Scale has a very low thermal conductivity. In fact, it acts as a better insulator than a conductor for heat transfer. The thermal conductivity of a typical lime/scale deposit measured in Btu/hr/ft2 /in/oF ranges from three to seven. As a comparison, the thermal conductivity of copper is 2680 and steel is 460. It is easy to see that a heat transfer surface that has accumulated a scale build-up will have a less efficient heat transfer process. This means that the metal surface must be hotter for the same amount of heat to be passed through both the metal surface and scale accumulation then into the water. If enough scale is present, the metal overheats, causing distortion, embrittlement, and eventual failure of the water heater. In fact, as little as one-fourth of an inch of limescale on the heat exchanger can increase utility costs by as much as 50% and cause equipment failure in as little as two years.(5)

Example of Increase in Energy Consumption as a Function of Scale (6)

Scale Thickness

Efficiency Reduction

Extra Cost per $1000 spent on Energy

1/32

8.5%

$85.00

1/16

12.4%

$124.00

1/8

24.8%

$248.00

1/4

49.6%

$496.00

3/8

74.4%

$744.00

It’s easy to see why it’s so important to keep scale formation under control in a cooling system. If you’re spending $10,000 a month on energy for heat transfer and allow 1/8 of an inch of scale to build-up you will be spending $12,480.00 just to maintain the system at its current level.

Scale is not the only form of fouling that can impede heat transfer. Biofouling is a phenomenon that occurs in environments where the concentration of bacteria is high and where there are available surfaces for them to grow. This is well-known in the marine industry; for centuries boat hulls have been victims of bacterial growth and it has been solved in different ways; for the past century mostly by the usage of paints containing biocides. As many of these biocides are highly ecotoxic, the usage of some has been banned internationally. The most known example is probably Tributylin (TBT), which was banned in 2003 due to its biotoxicity, bioaccumulation, and widespread effects on organisms in the aquatic environment.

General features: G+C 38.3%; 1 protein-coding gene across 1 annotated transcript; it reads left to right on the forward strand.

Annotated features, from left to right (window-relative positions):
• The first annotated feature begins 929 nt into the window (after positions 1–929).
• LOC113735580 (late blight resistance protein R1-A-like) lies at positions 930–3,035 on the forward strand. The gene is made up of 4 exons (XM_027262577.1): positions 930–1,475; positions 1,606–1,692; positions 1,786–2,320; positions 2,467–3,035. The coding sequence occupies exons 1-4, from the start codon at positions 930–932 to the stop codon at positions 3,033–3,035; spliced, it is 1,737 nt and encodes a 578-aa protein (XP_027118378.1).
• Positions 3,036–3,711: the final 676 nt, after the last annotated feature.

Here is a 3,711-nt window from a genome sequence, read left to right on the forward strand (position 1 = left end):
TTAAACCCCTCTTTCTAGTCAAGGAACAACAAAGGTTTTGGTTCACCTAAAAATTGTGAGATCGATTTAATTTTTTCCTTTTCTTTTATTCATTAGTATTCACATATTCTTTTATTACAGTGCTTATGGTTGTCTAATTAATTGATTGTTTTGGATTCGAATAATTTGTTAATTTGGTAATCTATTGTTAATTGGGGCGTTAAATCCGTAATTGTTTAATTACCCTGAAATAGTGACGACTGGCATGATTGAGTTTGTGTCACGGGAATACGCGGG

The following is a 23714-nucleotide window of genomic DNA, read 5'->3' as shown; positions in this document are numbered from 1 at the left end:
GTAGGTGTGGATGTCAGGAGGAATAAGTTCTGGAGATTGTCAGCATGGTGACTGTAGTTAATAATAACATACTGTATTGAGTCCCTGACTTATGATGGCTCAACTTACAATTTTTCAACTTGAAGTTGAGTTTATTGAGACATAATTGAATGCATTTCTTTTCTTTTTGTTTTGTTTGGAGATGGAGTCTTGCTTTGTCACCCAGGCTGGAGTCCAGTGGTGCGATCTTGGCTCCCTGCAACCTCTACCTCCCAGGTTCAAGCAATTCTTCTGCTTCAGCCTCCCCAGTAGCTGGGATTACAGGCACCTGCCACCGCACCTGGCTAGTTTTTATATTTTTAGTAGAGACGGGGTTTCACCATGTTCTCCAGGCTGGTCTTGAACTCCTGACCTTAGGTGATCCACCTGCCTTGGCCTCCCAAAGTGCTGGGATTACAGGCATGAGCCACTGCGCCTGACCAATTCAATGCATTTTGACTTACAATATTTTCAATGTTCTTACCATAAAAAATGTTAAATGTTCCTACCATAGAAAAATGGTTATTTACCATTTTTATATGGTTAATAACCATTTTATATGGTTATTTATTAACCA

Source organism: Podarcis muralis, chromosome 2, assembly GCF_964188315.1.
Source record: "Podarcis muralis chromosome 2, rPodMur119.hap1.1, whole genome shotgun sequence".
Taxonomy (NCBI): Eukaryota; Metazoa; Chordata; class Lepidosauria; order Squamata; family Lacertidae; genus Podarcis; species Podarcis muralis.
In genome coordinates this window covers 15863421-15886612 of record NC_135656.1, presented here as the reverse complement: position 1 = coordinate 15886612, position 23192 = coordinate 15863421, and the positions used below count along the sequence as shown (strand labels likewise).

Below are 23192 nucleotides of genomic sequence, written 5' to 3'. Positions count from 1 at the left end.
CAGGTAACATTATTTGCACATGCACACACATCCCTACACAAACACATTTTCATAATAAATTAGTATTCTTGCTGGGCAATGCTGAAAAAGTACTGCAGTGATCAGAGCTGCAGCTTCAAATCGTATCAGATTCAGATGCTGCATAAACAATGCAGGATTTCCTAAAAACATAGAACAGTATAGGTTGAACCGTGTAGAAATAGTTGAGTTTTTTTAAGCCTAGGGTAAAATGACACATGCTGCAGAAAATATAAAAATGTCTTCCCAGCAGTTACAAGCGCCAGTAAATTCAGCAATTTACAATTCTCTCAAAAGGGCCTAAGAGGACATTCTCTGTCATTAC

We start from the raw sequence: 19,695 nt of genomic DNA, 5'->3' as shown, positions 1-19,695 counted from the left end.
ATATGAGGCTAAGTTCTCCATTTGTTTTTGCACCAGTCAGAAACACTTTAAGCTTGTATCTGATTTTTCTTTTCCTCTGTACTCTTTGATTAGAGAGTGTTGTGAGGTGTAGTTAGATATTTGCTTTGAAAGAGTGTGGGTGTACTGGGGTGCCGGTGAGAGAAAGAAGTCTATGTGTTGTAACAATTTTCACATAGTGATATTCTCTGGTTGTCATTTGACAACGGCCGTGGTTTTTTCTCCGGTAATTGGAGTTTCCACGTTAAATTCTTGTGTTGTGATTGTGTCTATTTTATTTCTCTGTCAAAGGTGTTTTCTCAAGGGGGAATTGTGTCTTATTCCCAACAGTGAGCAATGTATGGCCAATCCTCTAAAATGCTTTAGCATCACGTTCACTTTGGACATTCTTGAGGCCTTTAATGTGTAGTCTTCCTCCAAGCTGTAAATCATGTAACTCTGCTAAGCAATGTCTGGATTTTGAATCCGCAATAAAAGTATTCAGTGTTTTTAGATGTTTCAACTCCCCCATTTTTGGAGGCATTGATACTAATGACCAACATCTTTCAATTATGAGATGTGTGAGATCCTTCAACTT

Boat hulls are not the only victim of biofouling. Biofouling is a problem in other industries and applications, such as cooling towers and heat exchangers. For cooling towers, this is often solved by adding biocides and other environmentally dangerous chemicals to the system, whereas for heat exchanger maintenance is normally done by mechanical cleaning. Both of these methods are expensive and potentially problematic for the environment.

Biofouling is a general term referring to undesirable effects due to the attachment of micro-organisms at liquid-solid interfaces of heat exchangers and condensers. The microorganisms produce a slime layer which is a terrific heat insulator. Biofouling on the inside surface of heat exchanger tubes limits the heat exchanger's performance drastically and causes pronounced increase in heat transfer resistance. The resulting energy losses in condensers and heat exchangers are of major concern in all industries. Biofouling is not limited to microbial activity, it can enhance some of the more commonly known fouling phenomena, such as precipitation or crystallization (scaling) and corrosion. (3)

Biofouling is particularly a serious problem in industrial cooling water systems. Nearly an 80% decrease has been observed in the performance of a cooling system over a 7-week period, due to biofouling. The simplified calculations below show that a very tiny layer of biofilm, which is not visible to the naked eye, can reduce the heat transfer rate significantly due to increased resistance against heat transfer. For instance, a 5-micron layer of biofilm can cause about 67.6% reductions in heat transfer of copper tubes, and 18.5% in Steel tubes. Even 1 micron of biofilm can reduce the heat transfer of copper tubes by nearly 30%. Below you will find a table that shows the percent reduction in heat transfer in relation to biofilm thickness. (2)

Biofilm Thickness

Percent of Reduction in Heat Transfer

Micron

(mm)

Carbon Steel

Stainless Steel

Copper

1

.001

2.8%

4.3%

29.5%